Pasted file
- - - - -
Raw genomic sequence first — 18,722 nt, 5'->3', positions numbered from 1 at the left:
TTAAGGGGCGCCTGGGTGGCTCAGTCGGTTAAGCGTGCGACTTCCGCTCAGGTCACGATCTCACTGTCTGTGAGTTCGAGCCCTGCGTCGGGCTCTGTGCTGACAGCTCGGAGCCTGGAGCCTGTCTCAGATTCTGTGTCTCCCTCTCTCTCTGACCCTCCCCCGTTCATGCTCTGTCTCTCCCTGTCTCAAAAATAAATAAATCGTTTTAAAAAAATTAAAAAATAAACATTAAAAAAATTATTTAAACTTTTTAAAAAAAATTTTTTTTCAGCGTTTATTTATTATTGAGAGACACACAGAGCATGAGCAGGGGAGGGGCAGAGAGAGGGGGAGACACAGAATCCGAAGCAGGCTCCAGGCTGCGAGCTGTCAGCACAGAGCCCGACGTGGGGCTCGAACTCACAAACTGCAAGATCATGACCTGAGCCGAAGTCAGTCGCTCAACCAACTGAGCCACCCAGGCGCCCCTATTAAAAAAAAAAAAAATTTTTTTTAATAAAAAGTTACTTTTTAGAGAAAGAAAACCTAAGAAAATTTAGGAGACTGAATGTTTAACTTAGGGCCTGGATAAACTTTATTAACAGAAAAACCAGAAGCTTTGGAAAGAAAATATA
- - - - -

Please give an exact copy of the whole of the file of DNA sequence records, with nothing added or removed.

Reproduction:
Raw genomic sequence first — 18,722 nt, 5'->3', positions numbered from 1 at the left:
TTAAGGGGCGCCTGGGTGGCTCAGTCGGTTAAGCGTGCGACTTCCGCTCAGGTCACGATCTCACTGTCTGTGAGTTCGAGCCCTGCGTCGGGCTCTGTGCTGACAGCTCGGAGCCTGGAGCCTGTCTCAGATTCTGTGTCTCCCTCTCTCTCTGACCCTCCCCCGTTCATGCTCTGTCTCTCCCTGTCTCAAAAATAAATAAATCGTTTTAAAAAAATTAAAAAATAAACATTAAAAAAATTATTTAAACTTTTTAAAAAAAATTTTTTTTCAGCGTTTATTTATTATTGAGAGACACACAGAGCATGAGCAGGGGAGGGGCAGAGAGAGGGGGAGACACAGAATCCGAAGCAGGCTCCAGGCTGCGAGCTGTCAGCACAGAGCCCGACGTGGGGCTCGAACTCACAAACTGCAAGATCATGACCTGAGCCGAAGTCAGTCGCTCAACCAACTGAGCCACCCAGGCGCCCCTATTAAAAAAAAAAAAAATTTTTTTTAATAAAAAGTTACTTTTTAGAGAAAGAAAACCTAAGAAAATTTAGGAGACTGAATGTTTAACTTAGGGCCTGGATAAACTTTATTAACAGAAAAACCAGAAGCTTTGGAAAGAAAATATA